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Ranking the greatest Gonzaga basketball players of all time

Profile Picture: Jason Ence

Jason Ence

March 25th, 2021

Gonzaga has the best starting five in college basketball this year, and is only four games away from an unbeaten season. The men's basketball program has had many talented players, but who are the best?

We sifted through college basketball history to rank the five best Gonzaga players of all time. This list only covers the time players spent in Spokane. That is why John Stockton, a legend in the NBA who only had one standout year in college, is not on the list.

5. Blake Stepp (2000-2004)

Stepp is the point guard who kept Stockton off the list.

He started all four of his years in Spokane and wrote his name in the school record books. He won the WCC Freshman of the Year in 2001, and then became the only Gonzaga player to win the WCC Player of the Year award twice (2003 and 2004).

Stepp ranks third in school history in assists and set the school single-game mark (16). He also ranks in the top 10 in points, and his 288 made three-pointers rank second in program history. He was elected into the conference’s Hall of Fame in 2012, and retired from basketball in 2006, after multiple knee injuries.

4. Ronny Turiaf (2001-2005)

Turiaf was an import from France who played with Stepp for three years and became a dominant force inside.

Turiaf was named to the All-WCC first team in all but his freshman season, and kept the Player of the Year trophy in the program’s grasp after Stepp left. He earned the honor in 2005, when he averaged 15.9 points and 9.5 rebounds per game.

He set the school record for most made free throws. He also ranks in the top five in both rebounds and blocks, and in the top 10 in points.

Turiaf is considered one of the most popular characters in the program’s history. He also opened the door for multiple international players to come to Gonzaga.

Turiaf went on to play 10 seasons in the NBA and won a championship with the Miami Heat in 2012.

3. Kevin Pangos (2011-2015)

Another player who made an impact right away was Pangos, as the guard earned WCC Freshman of the Year and secured a spot on the All-WCC first team in his debut season. Pangos was named first-team All-WCC all four years of his college career and WCC Player of the Year in 2015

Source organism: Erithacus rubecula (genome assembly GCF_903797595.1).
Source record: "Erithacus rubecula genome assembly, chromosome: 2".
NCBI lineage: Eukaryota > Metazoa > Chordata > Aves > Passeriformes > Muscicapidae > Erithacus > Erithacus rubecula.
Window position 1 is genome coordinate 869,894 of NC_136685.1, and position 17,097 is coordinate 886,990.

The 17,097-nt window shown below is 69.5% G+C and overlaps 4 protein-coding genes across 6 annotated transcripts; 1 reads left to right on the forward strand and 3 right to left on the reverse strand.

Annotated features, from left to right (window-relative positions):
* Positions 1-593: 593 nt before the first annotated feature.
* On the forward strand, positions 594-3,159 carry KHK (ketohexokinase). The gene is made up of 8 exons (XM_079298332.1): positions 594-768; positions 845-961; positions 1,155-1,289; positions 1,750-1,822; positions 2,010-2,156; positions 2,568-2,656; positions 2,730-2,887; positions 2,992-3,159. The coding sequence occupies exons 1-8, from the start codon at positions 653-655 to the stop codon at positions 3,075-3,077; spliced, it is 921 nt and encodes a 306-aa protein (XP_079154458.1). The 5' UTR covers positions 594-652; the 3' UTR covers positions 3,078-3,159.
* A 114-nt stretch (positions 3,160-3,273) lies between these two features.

The most prolific shooter in school history, Pangos dropped a school-record nine three-pointers against Washington State in just his second game in a Gonzaga uniform.

He left with a school-record 322 made threes, which broke Stepp’s record of 288. He also finished ranked in the top five in steals and points, and sixth in assists.

2. Adam Morrison (2003-2006)

Yet another WCC Freshman of the Year for Gonzaga, Morrison averaged scoring in double figures in his first year, then exploded onto the national scene the next two seasons.

In his junior year, Morrison and JJ Redick of Duke battled for the National Player of the Year and eventually split the award.

Morrison led the nation in scoring, at 28.1 points per game in 2005-2006, and he shot nearly 50% from the floor and almost 43% from three-point range. He topped 40 points in five games, and despite playing just three years, he ranks third in scoring in school history.

His college career ended in heartbreak, as Gonzaga surrendered a 17-point lead to UCLA in the final moments of the Sweet Sixteen, which left the memorable image of Morrison collapsed on the floor in tears. 

Morrison was selected third in the 2006 NBA Draft but lasted just four years in the league.

1. Frank Burgess (1958-1961)

Burgess scored nearly 2,200 points in his three years on the court for Gonzaga, the most in program history. He holds the record for scoring average, at 28.1 points per game, along with the most made baskets and the most field goal attempts. He ranks second in free throws made and attempted.

Pretty impressive, no?

Remember that Burgess did all those things before the existence of the three-point shot, and after he spent four years in the Air Force.

He set the school record for points in a game, when he dropped 52 against UC Davis. Former teammate Charlie Jordan said, “Frank would have averaged 40 or 50 points a game” had he played in the three-point era.

Burgess was drafted by the Los Angeles Lakers, but opted to play in the American Basketball League for two years, then went to law school and eventually became a U.S. District Court Judge in Washington.

He died in 2010 from cancer, but his number still hangs in the rafters at McCarthey Athletic Center to honor Gonzaga's greatest player.